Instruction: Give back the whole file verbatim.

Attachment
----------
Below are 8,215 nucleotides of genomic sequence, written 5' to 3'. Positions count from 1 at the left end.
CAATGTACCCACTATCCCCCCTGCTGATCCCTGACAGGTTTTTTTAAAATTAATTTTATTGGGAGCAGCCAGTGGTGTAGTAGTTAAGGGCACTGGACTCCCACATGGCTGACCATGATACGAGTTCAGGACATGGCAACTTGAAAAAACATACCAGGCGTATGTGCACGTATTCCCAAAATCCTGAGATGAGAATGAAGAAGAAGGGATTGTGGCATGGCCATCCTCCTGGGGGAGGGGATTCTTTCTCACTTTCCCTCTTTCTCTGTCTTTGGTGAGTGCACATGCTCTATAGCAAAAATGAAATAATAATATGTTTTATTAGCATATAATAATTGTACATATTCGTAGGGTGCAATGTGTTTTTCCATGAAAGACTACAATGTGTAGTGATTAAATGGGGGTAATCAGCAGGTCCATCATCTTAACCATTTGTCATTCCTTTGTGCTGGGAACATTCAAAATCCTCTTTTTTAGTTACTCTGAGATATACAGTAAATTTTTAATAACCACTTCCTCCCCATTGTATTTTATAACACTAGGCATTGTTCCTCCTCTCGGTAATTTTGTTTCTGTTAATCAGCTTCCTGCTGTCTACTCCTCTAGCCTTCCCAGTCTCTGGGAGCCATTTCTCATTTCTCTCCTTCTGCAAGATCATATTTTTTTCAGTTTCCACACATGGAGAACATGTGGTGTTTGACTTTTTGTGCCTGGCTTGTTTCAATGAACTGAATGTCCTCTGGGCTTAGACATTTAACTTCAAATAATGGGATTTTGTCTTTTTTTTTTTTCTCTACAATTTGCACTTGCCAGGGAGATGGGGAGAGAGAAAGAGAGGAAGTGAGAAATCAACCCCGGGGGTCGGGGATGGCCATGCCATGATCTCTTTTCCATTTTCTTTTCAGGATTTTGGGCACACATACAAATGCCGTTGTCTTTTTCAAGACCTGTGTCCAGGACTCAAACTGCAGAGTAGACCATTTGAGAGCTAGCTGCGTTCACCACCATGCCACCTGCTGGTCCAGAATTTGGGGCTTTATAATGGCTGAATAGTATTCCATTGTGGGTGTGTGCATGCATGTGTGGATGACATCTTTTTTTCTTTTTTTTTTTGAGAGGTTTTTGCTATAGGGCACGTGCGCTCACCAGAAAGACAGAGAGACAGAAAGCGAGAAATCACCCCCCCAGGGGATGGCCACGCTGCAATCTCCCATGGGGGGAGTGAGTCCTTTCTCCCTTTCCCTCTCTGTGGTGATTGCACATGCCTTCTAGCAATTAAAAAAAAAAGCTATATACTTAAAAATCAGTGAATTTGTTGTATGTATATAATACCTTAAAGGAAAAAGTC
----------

Below are 8,215 nucleotides of genomic sequence, written 5' to 3'. Positions count from 1 at the left end.
CAATGTACCCACTATCCCCCCTGCTGATCCCTGACAGGTTTTTTTAAAATTAATTTTATTGGGAGCAGCCAGTGGTGTAGTAGTTAAGGGCACTGGACTCCCACATGGCTGACCATGATACGAGTTCAGGACATGGCAACTTGAAAAAACATACCAGGCGTATGTGCACGTATTCCCAAAATCCTGAGATGAGAATGAAGAAGAAGGGATTGTGGCATGGCCATCCTCCTGGGGGAGGGGATTCTTTCTCACTTTCCCTCTTTCTCTGTCTTTGGTGAGTGCACATGCTCTATAGCAAAAATGAAATAATAATATGTTTTATTAGCATATAATAATTGTACATATTCGTAGGGTGCAATGTGTTTTTCCATGAAAGACTACAATGTGTAGTGATTAAATGGGGGTAATCAGCAGGTCCATCATCTTAACCATTTGTCATTCCTTTGTGCTGGGAACATTCAAAATCCTCTTTTTTAGTTACTCTGAGATATACAGTAAATTTTTAATAACCACTTCCTCCCCATTGTATTTTATAACACTAGGCATTGTTCCTCCTCTCGGTAATTTTGTTTCTGTTAATCAGCTTCCTGCTGTCTACTCCTCTAGCCTTCCCAGTCTCTGGGAGCCATTTCTCATTTCTCTCCTTCTGCAAGATCATATTTTTTTCAGTTTCCACACATGGAGAACATGTGGTGTTTGACTTTTTGTGCCTGGCTTGTTTCAATGAACTGAATGTCCTCTGGGCTTAGACATTTAACTTCAAATAATGGGATTTTGTCTTTTTTTTTTTTCTCTACAATTTGCACTTGCCAGGGAGATGGGGAGAGAGAAAGAGAGGAAGTGAGAAATCAACCCCGGGGGTCGGGGATGGCCATGCCATGATCTCTTTTCCATTTTCTTTTCAGGATTTTGGGCACACATACAAATGCCGTTGTCTTTTTCAAGACCTGTGTCCAGGACTCAAACTGCAGAGTAGACCATTTGAGAGCTAGCTGCGTTCACCACCATGCCACCTGCTGGTCCAGAATTTGGGGCTTTATAATGGCTGAATAGTATTCCATTGTGGGTGTGTGCATGCATGTGTGGATGACATCTTTTTTTCTTTTTTTTTTTGAGAGGTTTTTGCTATAGGGCACGTGCGCTCACCAGAAAGACAGAGAGACAGAAAGCGAGAAATCACCCCCCCAGGGGATGGCCACGCTGCAATCTCCCATGGGGGGAGTGAGTCCTTTCTCCCTTTCCCTCTCTGTGGTGATTGCACATGCCTTCTAGCAATTAAAAAAAAAAGCTATATACTTAAAAATCAGTGAATTTGTTGTATGTATATAATACCTTAAAGGAAAAAGTC